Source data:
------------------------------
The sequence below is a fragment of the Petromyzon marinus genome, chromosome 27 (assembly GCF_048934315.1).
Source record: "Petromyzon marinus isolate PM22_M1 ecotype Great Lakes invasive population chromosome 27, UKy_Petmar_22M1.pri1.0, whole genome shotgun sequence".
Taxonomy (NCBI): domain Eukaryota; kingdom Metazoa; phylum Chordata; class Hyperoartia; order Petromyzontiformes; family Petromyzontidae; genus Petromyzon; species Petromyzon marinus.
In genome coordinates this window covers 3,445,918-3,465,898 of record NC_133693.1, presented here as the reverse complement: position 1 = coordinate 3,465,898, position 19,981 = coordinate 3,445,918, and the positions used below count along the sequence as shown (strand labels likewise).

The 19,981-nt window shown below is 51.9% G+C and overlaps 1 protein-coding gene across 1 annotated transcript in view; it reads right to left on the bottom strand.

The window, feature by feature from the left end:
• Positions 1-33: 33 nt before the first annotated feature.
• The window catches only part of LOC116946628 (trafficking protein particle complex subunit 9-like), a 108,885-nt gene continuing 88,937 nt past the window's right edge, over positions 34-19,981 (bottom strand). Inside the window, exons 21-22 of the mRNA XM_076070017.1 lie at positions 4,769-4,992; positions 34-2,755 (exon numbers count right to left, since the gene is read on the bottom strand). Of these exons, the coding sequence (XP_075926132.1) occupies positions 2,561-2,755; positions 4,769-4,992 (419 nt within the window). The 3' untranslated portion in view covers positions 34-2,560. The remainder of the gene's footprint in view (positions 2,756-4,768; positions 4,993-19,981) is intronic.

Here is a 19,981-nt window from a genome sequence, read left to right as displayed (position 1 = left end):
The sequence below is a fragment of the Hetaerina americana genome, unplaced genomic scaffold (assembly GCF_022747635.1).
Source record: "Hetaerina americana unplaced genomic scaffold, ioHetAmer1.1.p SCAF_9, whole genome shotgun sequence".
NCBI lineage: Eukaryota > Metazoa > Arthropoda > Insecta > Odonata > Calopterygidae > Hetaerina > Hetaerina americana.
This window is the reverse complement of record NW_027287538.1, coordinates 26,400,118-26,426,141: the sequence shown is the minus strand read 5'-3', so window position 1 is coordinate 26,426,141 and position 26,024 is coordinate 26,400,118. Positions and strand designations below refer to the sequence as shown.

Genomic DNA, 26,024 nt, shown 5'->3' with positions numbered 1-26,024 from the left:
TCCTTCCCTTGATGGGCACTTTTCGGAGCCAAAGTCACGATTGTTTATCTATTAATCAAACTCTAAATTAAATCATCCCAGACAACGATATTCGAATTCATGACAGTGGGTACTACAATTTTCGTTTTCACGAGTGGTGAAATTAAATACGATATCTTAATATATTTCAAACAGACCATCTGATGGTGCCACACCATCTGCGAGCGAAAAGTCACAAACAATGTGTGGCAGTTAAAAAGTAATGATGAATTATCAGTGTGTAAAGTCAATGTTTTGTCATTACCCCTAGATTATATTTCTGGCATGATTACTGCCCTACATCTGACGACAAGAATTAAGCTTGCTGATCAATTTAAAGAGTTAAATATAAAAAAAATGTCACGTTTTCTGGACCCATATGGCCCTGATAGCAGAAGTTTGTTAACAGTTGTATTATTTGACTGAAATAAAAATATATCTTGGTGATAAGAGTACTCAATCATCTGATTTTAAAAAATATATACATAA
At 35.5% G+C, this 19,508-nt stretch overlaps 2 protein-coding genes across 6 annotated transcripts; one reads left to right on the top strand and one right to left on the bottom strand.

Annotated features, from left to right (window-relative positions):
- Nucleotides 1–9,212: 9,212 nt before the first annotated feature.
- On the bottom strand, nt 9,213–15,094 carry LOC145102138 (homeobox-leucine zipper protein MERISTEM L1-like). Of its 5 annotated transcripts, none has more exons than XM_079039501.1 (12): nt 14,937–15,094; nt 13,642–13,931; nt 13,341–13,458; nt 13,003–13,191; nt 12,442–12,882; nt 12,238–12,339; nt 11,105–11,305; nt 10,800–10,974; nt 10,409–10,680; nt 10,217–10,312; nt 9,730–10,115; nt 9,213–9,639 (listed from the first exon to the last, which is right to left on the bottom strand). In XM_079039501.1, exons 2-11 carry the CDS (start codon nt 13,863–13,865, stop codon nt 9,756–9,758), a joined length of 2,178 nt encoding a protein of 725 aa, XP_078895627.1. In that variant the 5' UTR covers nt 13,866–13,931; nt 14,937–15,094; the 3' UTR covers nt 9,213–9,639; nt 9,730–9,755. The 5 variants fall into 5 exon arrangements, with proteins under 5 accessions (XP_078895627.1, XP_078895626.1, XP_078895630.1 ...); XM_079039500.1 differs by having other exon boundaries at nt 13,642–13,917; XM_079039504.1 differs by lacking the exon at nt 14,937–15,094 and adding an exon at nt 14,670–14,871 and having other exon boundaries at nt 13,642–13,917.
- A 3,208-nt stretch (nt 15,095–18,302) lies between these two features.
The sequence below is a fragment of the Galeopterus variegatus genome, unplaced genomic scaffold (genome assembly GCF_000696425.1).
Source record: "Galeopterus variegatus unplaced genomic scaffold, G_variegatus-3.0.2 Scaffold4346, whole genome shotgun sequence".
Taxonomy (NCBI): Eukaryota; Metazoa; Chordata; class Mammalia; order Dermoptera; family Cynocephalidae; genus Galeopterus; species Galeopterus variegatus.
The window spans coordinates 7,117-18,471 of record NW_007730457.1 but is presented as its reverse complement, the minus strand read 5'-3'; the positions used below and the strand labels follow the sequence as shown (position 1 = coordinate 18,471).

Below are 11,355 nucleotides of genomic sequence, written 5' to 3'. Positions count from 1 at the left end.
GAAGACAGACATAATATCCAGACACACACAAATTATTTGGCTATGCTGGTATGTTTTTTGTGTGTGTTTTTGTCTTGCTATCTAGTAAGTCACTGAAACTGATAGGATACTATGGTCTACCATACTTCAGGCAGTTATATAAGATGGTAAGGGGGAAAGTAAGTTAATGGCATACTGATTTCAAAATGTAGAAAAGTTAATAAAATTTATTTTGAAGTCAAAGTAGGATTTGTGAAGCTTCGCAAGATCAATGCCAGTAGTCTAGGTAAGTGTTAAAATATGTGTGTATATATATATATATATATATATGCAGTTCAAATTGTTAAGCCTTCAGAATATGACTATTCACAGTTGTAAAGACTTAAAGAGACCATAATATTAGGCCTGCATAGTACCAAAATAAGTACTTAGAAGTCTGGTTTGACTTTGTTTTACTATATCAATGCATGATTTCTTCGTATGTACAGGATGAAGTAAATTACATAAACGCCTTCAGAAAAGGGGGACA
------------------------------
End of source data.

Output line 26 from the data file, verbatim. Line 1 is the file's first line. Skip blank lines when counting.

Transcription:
GAAGACAGACATAATATCCAGACACACACAAATTATTTGGCTATGCTGGTATGTTTTTTGTGTGTGTTTTTGTCTTGCTATCTAGTAAGTCACTGAAACTGATAGGATACTATGGTCTACCATACTTCAGGCAGTTATATAAGATGGTAAGGGGGAAAGTAAGTTAATGGCATACTGATTTCAAAATGTAGAAAAGTTAATAAAATTTATTTTGAAGTCAAAGTAGGATTTGTGAAGCTTCGCAAGATCAATGCCAGTAGTCTAGGTAAGTGTTAAAATATGTGTGTATATATATATATATATATATATGCAGTTCAAATTGTTAAGCCTTCAGAATATGACTATTCACAGTTGTAAAGACTTAAAGAGACCATAATATTAGGCCTGCATAGTACCAAAATAAGTACTTAGAAGTCTGGTTTGACTTTGTTTTACTATATCAATGCATGATTTCTTCGTATGTACAGGATGAAGTAAATTACATAAACGCCTTCAGAAAAGGGGGACA